By Patricia Daukantas
I thought I’d give my readers a quick summary of some of the interesting sessions I’ve been attending at CLEO/QELS and CLEO:Applications.
As you might expect, both terahertz technology and metamaterials are really hot topics right now. Put them together and you get a well-attended session on terahertz metamaterials. Hui Tao, Richard D. Averitt and colleagues at Boston University (U.S.A.) built structurally reconfigurable metamaterials using the techniques of micro-electro-mechanical-systems (MEMS) fabrication.
Basically, the BU team built an array of tiny split-ring resonators (SRRs), 72 x 72 m m in size, with an in-plane periodicity of 100 m m. These things are made of bianisotropic gold-silicon nitride and they tilt up and down like an array of little flaps, thus controlling the beam of terahertz radiation passing through the metamaterial. (Note: Tao recently finished his Ph.D. and is a postdoctoral fellow at Tufts University, also in Massachusetts, U.S.A.)
Also on the topic of metamaterials, a German group led by Benjamin Reinhard of the University of Kaiserslautern studied surface terahertz surface waves on an array of copper SRRs. Their experiment’s unit size was 41 x 41 m m, or about 1/7 of a wavelength at 1 THz, and every sixth row of the array was removed. They modeled the metamaterial as a thin-slab waveguide and found that their experimental (See the May 1 issue of Optics Letters -- vol. 35, p. 1320 -- for more details on their work.)
I always enjoy the Market Focus sessions (PhAST in past years, CLEO:Applications in 2010), and this year’s have been no exception.
At an energy-related session, Corey Dunsky, president of Aeos Consulting Inc. (U.S.A.), made some powerful arguments that lasers can help lower manufacturing costs and improve the conversion efficiency of photovoltaic panels. In one example he offered, single-step laser doping is well-positioned to be the best way of fabricating selective emitters on the surfaces of crystalline silicon solar panels. Andrew Masters, a vice president of Veeco Instruments (U.S.A.), described how his company’s atomic force microscopes can quantify solar cells’ efficiency to within plus-or-minus 0.5 percent.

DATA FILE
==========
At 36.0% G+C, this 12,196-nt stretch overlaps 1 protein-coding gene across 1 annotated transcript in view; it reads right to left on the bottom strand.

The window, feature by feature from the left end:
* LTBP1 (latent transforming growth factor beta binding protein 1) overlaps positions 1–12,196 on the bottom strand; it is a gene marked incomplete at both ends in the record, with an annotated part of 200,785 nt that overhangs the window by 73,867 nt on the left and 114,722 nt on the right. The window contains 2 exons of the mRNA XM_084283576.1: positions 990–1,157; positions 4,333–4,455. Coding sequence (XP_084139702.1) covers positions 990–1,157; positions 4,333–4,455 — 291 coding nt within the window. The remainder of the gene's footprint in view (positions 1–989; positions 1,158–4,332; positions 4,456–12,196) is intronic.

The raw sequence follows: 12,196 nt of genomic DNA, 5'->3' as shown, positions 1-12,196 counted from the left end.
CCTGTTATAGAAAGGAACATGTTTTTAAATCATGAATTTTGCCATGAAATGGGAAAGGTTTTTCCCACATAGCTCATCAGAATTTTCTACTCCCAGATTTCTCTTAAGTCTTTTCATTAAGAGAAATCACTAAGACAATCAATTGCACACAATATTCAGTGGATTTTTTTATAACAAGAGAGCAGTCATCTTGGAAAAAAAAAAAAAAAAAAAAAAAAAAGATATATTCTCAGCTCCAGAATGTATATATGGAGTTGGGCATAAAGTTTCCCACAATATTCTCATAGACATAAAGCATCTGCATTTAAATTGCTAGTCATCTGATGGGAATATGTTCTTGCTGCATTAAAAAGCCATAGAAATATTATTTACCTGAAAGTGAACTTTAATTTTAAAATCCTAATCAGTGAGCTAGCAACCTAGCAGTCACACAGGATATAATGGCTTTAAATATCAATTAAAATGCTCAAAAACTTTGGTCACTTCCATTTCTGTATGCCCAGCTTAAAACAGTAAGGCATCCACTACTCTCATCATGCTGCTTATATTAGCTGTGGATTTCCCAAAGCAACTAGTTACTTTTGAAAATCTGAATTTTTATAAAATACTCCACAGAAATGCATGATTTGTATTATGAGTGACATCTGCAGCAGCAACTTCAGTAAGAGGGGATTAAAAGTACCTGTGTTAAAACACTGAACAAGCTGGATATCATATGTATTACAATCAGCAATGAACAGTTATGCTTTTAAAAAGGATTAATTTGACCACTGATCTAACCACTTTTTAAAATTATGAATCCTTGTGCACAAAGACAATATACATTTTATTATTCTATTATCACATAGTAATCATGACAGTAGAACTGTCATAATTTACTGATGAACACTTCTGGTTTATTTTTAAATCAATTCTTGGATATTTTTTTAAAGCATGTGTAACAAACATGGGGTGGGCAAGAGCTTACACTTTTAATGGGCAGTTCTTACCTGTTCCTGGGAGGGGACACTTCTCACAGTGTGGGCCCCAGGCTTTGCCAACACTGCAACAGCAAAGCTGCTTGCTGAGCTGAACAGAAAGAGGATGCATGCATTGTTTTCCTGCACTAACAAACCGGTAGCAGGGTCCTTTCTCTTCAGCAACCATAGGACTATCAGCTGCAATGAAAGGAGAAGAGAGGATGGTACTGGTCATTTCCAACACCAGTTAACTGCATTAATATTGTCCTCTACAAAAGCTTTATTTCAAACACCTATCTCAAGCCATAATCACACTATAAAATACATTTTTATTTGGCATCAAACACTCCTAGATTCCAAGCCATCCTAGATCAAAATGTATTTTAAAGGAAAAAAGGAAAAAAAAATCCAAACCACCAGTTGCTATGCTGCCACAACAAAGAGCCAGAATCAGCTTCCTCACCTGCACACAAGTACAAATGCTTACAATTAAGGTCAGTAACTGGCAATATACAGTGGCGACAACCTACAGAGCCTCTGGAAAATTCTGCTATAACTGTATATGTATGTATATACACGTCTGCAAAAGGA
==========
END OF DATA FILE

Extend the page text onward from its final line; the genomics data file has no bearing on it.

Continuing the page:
Another session of Market Focus examined various optical methods for detecting chemical threats and explosives.
Price Kagey of Surface Optics Corp. (U.S.A.) reviewed a whole list of technologies -- laser-induced breakdown spectroscopy, Raman spectroscopy, quantum-cascade-laser-based heating and thermography, broadband heating and emission spectroscopy, and hyperspectral imaging -- and found that all of them came up short in one way or another (cost, eye safety, ease of remote deployment, etc.).
Dan Strellis of Rapiscan Systems Ltd. (United Kingdom) said his company is working with both terahertz and X-ray technologies to develop a scanner specifically for shoes, so that airline passengers wouldn’t have to take off their shoes at security checkpoints. According to Adam Bingham of ICx Technologies (U.S.A.), workable systems for detecting explosives at checkpoints will probably require pairs of systems, one for wide-area scanning and a different kind of detector for zooming in to provide “high-confidence confirmation.”
Today (Thursday in California) is the final day that CLEO’s exhibit hall is open, so I’ll be making a final swing through there -- and getting one last glimpse of the laser history exhibit (more on that shortly). Tonight features the three concurrent CLEO/QELS postdeadline paper sessions.
One thing I’ve forgotten to mention in previous posts is a special LaserFest presentation: reprints of a collection of early quantum-electronics papers from the Soviet Union. It’s titled “Beginning of the Laser Era in the USSR,” and some of the articles have been translated into English for the first time. You can find it on the LaserFest website, Optics InfoBase or
2010-05 May, CLEO/QELS, Lasers, Lasers, CLEO